But you can still ask for a full breakdown of ingredients. This should include:

  • Heavy metals
  • NPKS
  • Trace elements
  • Non-organic components
  • Organic components.

If the supplier of the product cannot give you a complete breakdown, don’t use it.

3. Beware of the ways some waste products interact with soil biology

Paper waste and woodchip are high in carbon, and soil microbes react by sucking in available nitrogen so they can break down the material, diverting it away from the plant for growth.

Because of this interaction it is very difficult to give accurate nitrogen recommendations for soils that have been treated with high-carbon products.

If you are considering buying by-products that are high in carbon, get a carbon soil analysis done to understand your starting point. You may have some soils that need carbon and others that don’t.  

4. Check with your assurance scheme or supplier

Different schemes or customers will have different stipulations on the use of by-products and will require a complete analysis (see “Red Tractor requirements when using fertilisers” below).

For example, Linking Environment and Farming (Leaf) requires a full analysis of products and justification for application as part of a nutrient management plan within its Leaf Marque standards and this rigorous approach is essential.

UK fertiliser regulation

Fertilisers are regulated by Defra and legislation is enforced by Trading Standards.

“Fertiliser” is a legally protected term and is used to describe a product listed in the schedules of the 1991 GB fertiliser regulation and the EU (now UK) 2003 fertiliser regulations. These closely restrict what may and may not be called a fertiliser and lay down strict guidelines for their description and labelling. Sludges and digestates are not fertilisers under UK legislation, and there are currently no regulations covering the use of sludges or digestates as fertiliser.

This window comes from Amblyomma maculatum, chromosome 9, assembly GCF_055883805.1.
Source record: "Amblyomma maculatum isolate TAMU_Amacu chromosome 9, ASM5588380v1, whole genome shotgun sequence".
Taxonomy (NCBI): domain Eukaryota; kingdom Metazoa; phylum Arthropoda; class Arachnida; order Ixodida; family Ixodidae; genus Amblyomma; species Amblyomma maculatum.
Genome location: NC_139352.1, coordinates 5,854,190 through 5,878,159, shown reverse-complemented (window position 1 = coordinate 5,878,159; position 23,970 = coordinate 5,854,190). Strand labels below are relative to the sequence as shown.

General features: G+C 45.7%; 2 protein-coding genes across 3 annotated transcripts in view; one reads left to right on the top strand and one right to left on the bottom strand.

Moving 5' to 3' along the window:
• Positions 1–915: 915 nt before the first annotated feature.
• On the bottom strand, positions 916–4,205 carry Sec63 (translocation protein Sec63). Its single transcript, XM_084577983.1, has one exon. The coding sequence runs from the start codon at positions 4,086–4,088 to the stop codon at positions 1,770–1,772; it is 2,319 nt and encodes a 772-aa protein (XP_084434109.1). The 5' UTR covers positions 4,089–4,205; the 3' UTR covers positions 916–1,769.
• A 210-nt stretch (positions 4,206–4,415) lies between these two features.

The Agricultural Industries Confederation (AIC) represents the majority of mineral fertiliser manufacturers and suppliers in the UK, which in turn account for 95% of the total tonnage of mineral fertiliser supplied to farms.

AIC is currently working with Defra and the devolved governments on a revised fertiliser regulation that may include the use of certain sludges or digestates and set stricter limits on their safety and quality. They expect a draft consultation paper will be issued by Defra later in 2021 with a possible new regulation coming into force at the end of 2022.

Source: Jo Gilbertson, head of sectors – fertilisers at the AIC

Red Tractor requirements when using fertilisers

  • The product must be approved for use in the UK by the competent authority such as the Environment Agency
  • A crop need must be demonstrated, and application rates must be recorded
  • When using by-products, members are advised to check with their end-users for specific requirements. Untreated abattoir or catering-derived animal by-products should not be applied
  • There are several requirements specific to the storage and use of fertilisers. These include Manure Management Plans with an appendix outlining safe applications to land (detailing grazing and harvest intervals and additional details on certain products which may be applied to land), the use of Fertiliser Adviser Certification Training Scheme (Facts) advisers in the crops and fresh produce schemes, and the requirement for permits/exemptions to be held.

Source: Red Tractor